The exterior gives few clues about these mechanical and electrical developments. At a glance, the 992 is anything but a head-turner. But look closer and your eye is snagged by details like the contrasting black bumper inserts front and rear, the extra dose of Botox in all four wheelarches, the wider rims and the fancier three-part pop-up rear wing. More cooling air is now channelled to the brakes and the radiators via a slim horizontal intake, while the revised aero package neutralises lift. As is sadly in vogue these days, the tail lights have gone full-width for no real reason at all. The new car is 20mm longer and up to 40mm broader; it’s also 20kg heavier, due in part to those beefier wheels and trick rear wing.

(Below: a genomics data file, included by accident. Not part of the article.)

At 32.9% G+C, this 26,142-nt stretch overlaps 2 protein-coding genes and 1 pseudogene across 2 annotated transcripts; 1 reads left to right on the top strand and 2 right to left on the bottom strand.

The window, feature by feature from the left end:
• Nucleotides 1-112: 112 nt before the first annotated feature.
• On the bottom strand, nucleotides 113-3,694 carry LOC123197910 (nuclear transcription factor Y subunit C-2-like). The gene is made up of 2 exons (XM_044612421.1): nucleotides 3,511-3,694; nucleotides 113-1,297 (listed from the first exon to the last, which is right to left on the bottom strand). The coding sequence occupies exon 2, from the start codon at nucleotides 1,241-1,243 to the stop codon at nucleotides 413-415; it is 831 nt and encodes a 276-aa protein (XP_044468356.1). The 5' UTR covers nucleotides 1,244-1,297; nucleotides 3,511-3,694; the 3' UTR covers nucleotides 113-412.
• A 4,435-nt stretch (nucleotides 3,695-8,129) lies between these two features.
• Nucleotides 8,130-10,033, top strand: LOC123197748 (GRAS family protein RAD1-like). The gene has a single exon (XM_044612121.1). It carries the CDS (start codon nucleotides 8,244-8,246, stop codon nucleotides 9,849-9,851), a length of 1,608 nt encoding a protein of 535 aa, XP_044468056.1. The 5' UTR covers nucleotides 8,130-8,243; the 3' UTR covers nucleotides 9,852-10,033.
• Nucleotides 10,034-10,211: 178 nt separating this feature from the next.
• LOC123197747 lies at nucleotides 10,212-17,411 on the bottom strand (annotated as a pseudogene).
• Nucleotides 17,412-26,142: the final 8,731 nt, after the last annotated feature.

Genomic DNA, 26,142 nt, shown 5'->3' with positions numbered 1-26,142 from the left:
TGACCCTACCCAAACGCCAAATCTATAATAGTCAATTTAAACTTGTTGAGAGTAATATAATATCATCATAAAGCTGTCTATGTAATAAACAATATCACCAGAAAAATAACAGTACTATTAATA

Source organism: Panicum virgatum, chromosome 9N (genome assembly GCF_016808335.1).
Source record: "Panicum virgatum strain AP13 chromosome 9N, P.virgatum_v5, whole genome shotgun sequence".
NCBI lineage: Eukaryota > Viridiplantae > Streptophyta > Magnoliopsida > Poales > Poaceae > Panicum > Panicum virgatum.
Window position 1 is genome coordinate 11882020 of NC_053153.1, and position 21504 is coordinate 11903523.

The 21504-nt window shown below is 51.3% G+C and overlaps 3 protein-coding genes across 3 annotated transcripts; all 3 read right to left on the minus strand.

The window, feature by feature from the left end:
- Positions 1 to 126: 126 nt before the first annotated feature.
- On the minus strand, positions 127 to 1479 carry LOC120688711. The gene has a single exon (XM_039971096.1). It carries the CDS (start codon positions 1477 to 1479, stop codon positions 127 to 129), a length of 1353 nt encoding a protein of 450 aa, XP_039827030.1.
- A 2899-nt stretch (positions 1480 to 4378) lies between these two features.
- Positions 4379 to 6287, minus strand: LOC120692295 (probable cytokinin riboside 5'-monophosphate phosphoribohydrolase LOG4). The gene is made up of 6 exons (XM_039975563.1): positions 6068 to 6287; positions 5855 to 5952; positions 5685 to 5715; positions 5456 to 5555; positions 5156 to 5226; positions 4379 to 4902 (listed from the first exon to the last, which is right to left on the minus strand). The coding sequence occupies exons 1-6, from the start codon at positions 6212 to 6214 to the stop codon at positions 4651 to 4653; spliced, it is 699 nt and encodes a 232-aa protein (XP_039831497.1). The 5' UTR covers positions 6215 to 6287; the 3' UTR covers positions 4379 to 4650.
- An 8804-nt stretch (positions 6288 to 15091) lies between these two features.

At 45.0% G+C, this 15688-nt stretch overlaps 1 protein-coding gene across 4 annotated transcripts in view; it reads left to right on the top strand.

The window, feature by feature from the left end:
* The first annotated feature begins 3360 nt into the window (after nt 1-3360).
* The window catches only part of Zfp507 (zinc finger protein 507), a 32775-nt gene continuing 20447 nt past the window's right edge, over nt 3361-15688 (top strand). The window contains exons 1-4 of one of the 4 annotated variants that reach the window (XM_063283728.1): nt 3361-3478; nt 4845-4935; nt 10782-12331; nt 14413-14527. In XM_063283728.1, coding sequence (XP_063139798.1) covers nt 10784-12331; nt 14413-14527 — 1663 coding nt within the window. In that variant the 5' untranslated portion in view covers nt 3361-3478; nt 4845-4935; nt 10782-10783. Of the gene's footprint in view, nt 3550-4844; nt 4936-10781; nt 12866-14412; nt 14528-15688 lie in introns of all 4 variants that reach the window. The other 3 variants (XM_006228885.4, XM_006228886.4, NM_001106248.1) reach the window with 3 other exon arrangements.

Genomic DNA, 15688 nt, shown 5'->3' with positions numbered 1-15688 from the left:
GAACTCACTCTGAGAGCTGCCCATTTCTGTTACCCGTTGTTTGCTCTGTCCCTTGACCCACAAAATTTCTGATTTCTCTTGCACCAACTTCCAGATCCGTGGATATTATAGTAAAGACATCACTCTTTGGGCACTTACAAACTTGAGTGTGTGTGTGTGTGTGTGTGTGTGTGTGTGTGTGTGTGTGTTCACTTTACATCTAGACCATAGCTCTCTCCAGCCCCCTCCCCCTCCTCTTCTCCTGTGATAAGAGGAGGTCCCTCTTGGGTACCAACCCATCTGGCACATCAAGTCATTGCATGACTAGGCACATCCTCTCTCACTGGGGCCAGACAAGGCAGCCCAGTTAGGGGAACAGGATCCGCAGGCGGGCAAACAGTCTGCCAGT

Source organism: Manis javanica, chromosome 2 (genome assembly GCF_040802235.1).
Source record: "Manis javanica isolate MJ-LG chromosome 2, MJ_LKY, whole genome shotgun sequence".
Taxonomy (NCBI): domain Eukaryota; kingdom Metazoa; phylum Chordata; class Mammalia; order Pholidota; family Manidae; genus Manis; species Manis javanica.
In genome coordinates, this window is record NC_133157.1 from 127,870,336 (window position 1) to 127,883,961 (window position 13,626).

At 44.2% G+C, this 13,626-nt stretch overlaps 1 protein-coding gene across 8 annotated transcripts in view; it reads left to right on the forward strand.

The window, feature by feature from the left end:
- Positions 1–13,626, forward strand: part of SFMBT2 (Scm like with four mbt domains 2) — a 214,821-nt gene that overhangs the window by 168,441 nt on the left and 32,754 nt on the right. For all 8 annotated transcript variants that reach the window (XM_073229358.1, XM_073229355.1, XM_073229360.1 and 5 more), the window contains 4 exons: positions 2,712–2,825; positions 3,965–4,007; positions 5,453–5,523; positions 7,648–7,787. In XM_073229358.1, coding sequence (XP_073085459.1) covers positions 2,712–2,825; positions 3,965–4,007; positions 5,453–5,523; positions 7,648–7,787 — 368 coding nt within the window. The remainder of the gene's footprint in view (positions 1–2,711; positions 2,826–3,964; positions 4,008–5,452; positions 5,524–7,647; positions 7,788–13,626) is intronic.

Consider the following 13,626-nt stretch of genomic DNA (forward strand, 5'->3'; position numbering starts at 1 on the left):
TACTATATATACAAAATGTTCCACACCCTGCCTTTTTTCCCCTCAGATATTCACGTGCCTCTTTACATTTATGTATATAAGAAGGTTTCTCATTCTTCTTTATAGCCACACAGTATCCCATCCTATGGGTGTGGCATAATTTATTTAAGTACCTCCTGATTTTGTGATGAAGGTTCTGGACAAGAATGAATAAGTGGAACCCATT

The dashboard looks familiar, but it is in fact new. The central tacho still swings an analogue needle, and the ignition is still activated by key. But four of the five round dials are now digital, colourful, easily customisable and able to offer a lot of information. High up in the centre console lives a large rectangular display which invites you to zoom, scroll and swipe, just like in the current Cayenne and Panamera. The steering wheel controls can also keep your fingers busy, and then there are the shift paddles on PDK models and the three fat column stalks.